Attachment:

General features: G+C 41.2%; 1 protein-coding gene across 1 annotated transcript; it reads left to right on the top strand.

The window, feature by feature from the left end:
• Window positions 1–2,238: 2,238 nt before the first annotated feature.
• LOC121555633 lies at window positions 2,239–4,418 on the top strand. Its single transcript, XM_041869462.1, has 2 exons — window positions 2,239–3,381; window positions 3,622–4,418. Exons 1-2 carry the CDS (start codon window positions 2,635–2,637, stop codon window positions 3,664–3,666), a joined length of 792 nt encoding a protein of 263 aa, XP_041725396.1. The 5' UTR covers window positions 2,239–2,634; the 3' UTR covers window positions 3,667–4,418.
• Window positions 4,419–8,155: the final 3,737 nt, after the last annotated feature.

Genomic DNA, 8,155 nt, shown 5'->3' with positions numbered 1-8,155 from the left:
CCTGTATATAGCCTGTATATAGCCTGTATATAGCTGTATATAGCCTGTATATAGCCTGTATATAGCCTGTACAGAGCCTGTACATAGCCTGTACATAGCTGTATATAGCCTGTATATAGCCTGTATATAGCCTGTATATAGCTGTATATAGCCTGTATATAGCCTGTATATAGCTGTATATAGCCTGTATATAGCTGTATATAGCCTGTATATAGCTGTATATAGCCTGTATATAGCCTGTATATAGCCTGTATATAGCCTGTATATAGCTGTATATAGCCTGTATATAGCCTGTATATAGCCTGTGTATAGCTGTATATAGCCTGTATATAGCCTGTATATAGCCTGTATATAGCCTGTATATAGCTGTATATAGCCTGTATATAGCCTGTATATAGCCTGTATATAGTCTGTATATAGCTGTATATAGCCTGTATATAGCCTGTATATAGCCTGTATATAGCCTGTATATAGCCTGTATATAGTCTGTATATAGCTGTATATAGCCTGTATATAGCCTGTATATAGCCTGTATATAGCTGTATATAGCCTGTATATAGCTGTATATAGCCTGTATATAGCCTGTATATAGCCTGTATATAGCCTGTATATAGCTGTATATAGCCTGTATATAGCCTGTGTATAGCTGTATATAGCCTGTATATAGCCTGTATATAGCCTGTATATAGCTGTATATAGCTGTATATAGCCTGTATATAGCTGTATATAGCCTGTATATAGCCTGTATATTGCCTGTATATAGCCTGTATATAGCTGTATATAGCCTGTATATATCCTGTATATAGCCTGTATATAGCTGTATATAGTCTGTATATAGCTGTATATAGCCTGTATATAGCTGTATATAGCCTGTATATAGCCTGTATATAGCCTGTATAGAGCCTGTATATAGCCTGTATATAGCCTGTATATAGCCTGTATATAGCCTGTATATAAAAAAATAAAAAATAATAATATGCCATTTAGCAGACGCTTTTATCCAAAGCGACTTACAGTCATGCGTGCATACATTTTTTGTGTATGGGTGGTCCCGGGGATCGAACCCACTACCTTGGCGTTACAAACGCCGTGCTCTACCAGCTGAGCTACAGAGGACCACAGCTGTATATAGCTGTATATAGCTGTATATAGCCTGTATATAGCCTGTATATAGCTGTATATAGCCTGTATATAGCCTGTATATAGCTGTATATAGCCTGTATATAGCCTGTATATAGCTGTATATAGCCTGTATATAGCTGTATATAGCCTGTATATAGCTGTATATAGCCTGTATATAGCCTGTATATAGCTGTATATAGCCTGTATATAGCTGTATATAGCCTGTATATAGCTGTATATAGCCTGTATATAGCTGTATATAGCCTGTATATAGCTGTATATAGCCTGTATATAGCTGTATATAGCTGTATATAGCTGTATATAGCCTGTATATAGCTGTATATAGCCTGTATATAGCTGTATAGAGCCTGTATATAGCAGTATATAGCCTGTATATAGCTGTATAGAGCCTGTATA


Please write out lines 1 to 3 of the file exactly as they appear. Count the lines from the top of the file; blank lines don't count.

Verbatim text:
General features: G+C 41.2%; 1 protein-coding gene across 1 annotated transcript; it reads left to right on the top strand.

The window, feature by feature from the left end:
• Window positions 1–2,238: 2,238 nt before the first annotated feature.